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Review: 7 Men by Eric Metaxas

The Author
I have never met Eric Metaxas. My first encounter with the writing of Eric Metaxas was the result of a conversation with a friend who informed me someone had written a biography of my favorite theologian, Dietrich Bonhoeffer. Reading Bonhoeffer: Pastor, Martyr, Prophet, Spy by Eric Metaxas was an incredible experience for me. It reads well like a story should yet somehow does not compromise fact for fictional enrichment. What an impressive writer! Within a day of finishing it, someone told me Metaxas had spoken at the National Prayer Breakfast earlier in the year. In this speech he embodied a new image for me of what a christian in the public square could look like. His story further reinforced my hope that there is a guy out there trying to follow Christ and influence others by doing so. Look no further than his Socrates in the City to see the fruit of his efforts. Talk about a ‘must attend’ evening I hope to be a part of someday. This latest book, 7 Men, shows a new angle in his work that I am grateful for. He leverages his storytelling to influence a generation of men who desperately need a change of direction. He moves from writer to minister in these pages and I couldn’t be more grateful for his work here in this regard. In the next couple of paragraphs you’ll see why i like the book. but I wanted you to at least encounter the man behind them whose work is serving as an inspiration to me.

The Book
Metaxas could continue on his skyrocketing authorial career without writing this book. The introduction to this book alone puts himself out on the ledge with those he is trying to influence. At first glance it appears to be a series of short biographies of influential people, which would be worth the read knowing the author’s savvy with a story. But this is one of those books where you really must read the introduction. Here he lays out his concern about the plight of manhood and his belief in the need for heroes and role models for young men. We cannot simply be told how to be a man, Metaxas says, we must see manhood in action. So, we get the stories of seven men whose greatness is marked by how they embodied a manhood we can emulate. This manhood is the God-honoring, others first, humble and courageous posture every man should aspire to. This manhood, he says, is ultimately embodied in Jesus Christ. Metaxas makes a point not to paint romanticized portraits of these men acknowledging their imperfections and struggles along their journeys. Yet these men saw frost’s two paths and each time took the one they believed was in obedience to God himself. And the rest…is history.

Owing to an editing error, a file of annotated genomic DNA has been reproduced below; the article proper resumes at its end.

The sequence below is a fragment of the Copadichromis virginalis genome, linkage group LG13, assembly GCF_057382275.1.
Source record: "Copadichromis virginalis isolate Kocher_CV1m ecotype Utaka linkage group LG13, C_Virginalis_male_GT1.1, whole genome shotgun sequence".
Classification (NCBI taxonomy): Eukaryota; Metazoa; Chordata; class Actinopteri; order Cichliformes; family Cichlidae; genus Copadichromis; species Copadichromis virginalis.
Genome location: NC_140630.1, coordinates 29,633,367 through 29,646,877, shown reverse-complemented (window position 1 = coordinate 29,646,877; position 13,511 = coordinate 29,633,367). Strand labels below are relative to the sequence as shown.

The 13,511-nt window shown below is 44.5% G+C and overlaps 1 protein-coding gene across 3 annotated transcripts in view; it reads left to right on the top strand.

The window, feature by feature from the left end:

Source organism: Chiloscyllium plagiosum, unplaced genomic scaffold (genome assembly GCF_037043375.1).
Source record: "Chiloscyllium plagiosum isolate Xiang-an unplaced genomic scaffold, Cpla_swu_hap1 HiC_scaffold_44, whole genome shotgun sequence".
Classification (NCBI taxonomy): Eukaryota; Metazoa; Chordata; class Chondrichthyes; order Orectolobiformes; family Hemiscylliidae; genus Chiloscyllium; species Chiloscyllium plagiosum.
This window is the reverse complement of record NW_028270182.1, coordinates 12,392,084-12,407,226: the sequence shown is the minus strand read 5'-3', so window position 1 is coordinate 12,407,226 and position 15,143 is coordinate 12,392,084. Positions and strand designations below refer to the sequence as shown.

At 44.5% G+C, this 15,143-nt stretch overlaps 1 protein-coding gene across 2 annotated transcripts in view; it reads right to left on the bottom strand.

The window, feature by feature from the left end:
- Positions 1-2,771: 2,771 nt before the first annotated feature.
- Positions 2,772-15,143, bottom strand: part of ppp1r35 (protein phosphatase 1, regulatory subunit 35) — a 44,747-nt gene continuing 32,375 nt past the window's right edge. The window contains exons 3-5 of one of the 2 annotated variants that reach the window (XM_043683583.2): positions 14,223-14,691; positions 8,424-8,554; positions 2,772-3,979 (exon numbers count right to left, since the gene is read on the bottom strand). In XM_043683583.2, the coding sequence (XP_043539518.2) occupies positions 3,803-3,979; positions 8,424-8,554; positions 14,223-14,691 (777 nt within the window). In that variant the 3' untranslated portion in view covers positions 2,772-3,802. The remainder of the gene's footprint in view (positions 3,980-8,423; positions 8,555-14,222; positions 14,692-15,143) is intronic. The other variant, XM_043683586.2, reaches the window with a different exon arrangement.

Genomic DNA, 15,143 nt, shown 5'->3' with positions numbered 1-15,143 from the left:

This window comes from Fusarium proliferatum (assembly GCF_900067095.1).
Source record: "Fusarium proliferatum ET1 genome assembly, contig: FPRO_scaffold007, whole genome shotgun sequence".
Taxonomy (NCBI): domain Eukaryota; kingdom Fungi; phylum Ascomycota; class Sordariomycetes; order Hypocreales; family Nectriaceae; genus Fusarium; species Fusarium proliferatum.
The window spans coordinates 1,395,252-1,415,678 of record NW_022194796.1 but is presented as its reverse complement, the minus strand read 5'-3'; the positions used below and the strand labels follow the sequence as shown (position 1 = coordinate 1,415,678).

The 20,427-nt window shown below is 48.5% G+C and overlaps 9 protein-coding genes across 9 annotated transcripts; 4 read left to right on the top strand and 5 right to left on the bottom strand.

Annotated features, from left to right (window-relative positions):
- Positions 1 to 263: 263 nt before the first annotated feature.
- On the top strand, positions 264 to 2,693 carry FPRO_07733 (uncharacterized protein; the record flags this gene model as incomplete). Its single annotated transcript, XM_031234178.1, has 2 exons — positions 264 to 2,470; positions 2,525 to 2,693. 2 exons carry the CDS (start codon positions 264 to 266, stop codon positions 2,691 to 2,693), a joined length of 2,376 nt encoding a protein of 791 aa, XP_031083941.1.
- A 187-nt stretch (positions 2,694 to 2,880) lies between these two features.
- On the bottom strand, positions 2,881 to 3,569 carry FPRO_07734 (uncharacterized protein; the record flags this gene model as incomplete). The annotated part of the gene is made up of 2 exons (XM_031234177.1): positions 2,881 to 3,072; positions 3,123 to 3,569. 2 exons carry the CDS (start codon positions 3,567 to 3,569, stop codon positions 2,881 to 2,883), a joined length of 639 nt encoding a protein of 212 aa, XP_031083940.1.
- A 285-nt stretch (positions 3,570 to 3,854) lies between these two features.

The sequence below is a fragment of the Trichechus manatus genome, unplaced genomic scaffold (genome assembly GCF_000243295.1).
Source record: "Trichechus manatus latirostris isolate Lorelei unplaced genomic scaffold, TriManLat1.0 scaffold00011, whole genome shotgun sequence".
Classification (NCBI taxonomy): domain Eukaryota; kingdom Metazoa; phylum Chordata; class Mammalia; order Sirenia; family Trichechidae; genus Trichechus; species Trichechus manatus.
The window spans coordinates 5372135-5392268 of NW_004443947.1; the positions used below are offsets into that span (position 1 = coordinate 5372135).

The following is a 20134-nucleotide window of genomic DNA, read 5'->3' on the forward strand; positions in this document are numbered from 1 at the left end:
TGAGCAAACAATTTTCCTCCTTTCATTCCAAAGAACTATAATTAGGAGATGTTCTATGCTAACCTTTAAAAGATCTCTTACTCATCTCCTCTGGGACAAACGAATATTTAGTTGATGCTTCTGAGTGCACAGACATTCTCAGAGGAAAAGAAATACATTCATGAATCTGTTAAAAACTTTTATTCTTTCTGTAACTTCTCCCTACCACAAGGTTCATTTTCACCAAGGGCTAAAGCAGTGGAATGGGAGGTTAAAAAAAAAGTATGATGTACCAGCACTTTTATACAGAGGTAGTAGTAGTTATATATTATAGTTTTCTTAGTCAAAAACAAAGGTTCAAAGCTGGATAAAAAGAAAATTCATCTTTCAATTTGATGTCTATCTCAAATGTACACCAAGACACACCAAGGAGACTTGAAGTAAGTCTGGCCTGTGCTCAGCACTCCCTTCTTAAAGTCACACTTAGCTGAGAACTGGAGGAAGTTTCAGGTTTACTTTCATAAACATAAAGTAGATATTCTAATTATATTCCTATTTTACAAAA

I believe this is something missing in christian ‘manhood’ material today. I agree with Metaxas that our young men need role models to follow. A 12 year old son of a fellow pastor here is reading  7 Men for exactly that reason. If my sons were older than 5, I’d be doing the same with them. Perhaps the best thing to do with this book after reading it and giving it to another man to read, is to do for others what he is trying to do for us. Let us give younger men role models and heroes they can aspire to follow. Let us choose obedience to Christ, let us choose courage, let us choose others over ourselves and let us do it all with the joy of one who has found meaning and hope in Christ. Let us point younger men to the Christ we follow.

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